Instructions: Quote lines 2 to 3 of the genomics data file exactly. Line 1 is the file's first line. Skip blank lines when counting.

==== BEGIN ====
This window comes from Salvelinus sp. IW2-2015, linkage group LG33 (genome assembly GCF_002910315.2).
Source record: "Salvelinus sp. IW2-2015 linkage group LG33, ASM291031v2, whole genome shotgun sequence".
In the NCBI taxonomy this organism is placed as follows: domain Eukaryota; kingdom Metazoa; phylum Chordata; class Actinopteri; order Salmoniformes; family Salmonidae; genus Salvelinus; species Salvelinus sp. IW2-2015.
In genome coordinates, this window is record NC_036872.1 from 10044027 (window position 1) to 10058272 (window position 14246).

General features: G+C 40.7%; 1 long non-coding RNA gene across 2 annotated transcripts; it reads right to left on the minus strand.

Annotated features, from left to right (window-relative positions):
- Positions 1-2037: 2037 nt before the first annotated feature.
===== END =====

Source record: "Salvelinus sp. IW2-2015 linkage group LG33, ASM291031v2, whole genome shotgun sequence".
In the NCBI taxonomy this organism is placed as follows: domain Eukaryota; kingdom Metazoa; phylum Chordata; class Actinopteri; order Salmoniformes; family Salmonidae; genus Salvelinus; species Salvelinus sp. IW2-2015.